In my own work, I feel the urge to tell stories is pretty strong. I have always been drawn to working with literary sources, or trying to tell my own stories. I'm consistently impressed by the power of storytelling and its ability to make us think about human experience. The Elder is hardly a great literary work, and the form of the story is very simple - it's childlike or fable-like in its simplicity. It deals less with character studies and more with wider themes of misunderstanding, isolation and fear. There's not much to it, to be honest, to express as a literary work, but it functions OK as a visual narrative which explores feelings, dreams and atmosphere.
It's intended as a short piece which highlights the fears we experience on an almost daily level about social interaction, isolation, misunderstandings and errors of judgement. The characters make honest mistakes, not driven by malice. Even though the story is very simple, it was always important to me that the bare bones of it explored something more than standard tropes that might be found in mainstream comics, children's stories or popular fiction. Being freed somewhat for the need to think about the constraints of such target audiences and their preferences, I felt able to create characters that challenge standard gender roles - in particular, my isolated female protagonist. She's self-reliant, independent, anxious, ancient, wise and timid. She is scared of the unknown, like all of us.
With the central character of The Elder, I have used a very familiar motif - a witch who lives in the woods, using spells and has familiars - but I invite people to explore her moral compass and reassess the presumptions they might make about her character. The reader can see the ways in which this familiar character might be vulnerable or lonely, anxious and socially inept. In this more visual narrative, by using a witch (who looks like a very iconic idea of a witch) you can present them in a less one-dimensional way.
As I say, the story is rather scant, and most of the actual time spent in the production of this book was spent on the image making, and making the world seem coherent and the narrative flow. Without the useful tool of language it can be quite hard to tell if you're making any sense at all, and I wanted to make sure that elements of the plot were coherent and understandable. The last thing I wanted was for people to leave the book feeling that the witch was evil, and making sure that people could empathise with her was really important to me.
I really valued the freedom that I had to explore these things, as well as the independence, exploration and learning that came from the process. I had complete control over my personal aims and goals for the project, and didn't have to compromise on what I thought is important. That's the joy of self publishing - if you think something is important you can make it happen. Over the course of the project, I began to feel that screenprinting the whole book wasn't that important. But there were many other elements that I did not feel that I wanted to compromise, and which I felt would diminish the integrity of the whole project.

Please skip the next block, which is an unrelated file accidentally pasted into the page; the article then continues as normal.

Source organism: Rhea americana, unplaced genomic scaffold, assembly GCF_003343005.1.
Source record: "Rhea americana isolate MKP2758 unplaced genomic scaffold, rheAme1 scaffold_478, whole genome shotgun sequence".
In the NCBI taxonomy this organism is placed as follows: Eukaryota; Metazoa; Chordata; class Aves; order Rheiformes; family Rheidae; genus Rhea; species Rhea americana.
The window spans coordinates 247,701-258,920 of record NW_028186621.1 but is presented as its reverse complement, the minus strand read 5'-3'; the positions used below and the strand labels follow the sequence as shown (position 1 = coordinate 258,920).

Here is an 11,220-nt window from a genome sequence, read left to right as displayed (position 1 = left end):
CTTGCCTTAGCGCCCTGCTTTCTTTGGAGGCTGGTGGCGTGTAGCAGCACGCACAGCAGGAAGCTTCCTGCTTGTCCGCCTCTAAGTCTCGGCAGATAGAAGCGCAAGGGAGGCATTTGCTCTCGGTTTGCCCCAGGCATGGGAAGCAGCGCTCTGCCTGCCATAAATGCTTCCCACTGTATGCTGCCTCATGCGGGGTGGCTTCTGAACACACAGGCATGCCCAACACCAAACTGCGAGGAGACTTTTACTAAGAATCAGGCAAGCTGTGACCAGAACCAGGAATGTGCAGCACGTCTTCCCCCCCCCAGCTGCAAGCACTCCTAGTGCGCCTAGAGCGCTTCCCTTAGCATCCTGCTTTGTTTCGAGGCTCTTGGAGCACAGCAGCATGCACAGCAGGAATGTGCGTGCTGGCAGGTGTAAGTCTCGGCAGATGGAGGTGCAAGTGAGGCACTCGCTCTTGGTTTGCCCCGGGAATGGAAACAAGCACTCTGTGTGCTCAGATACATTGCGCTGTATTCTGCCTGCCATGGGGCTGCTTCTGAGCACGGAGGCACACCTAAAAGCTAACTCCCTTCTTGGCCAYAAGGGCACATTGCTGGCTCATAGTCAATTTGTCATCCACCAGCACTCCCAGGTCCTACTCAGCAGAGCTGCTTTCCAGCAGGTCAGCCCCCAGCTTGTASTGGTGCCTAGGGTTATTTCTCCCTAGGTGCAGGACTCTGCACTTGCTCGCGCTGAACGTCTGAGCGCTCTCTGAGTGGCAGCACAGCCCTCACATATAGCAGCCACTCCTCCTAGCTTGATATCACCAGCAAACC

With self-publishing you can set your limits and intention for the project and make it your personal journey, and at the end you will have a book that hopefully you can be satisfied with. You have seen it from start to finish, you have made all the most appropriate decisions, and now you have something that expresses your creative vision.
In many ways, my knowledge of the print process is a central theme of The Elder - I was able to test so many coloured inks and papers, and use the medium in the fullest way, which not many people would be lucky enough to do. I have great access to the print techniques, and I think my work reflects and expresses that - my enthusiasm for risography. In many ways it's as much an exercise in riso as drawing or telling stories. It's hard for me to pin down what my main intention was, as it has always been as much an exercise in printing as it has comics - it has always been a small press venture, from it's initial conception. And for me, that is why self-publishing makes so much sense to me - it's a complete experience, creating a complete object. Content and form, printing and drawing, start to finish.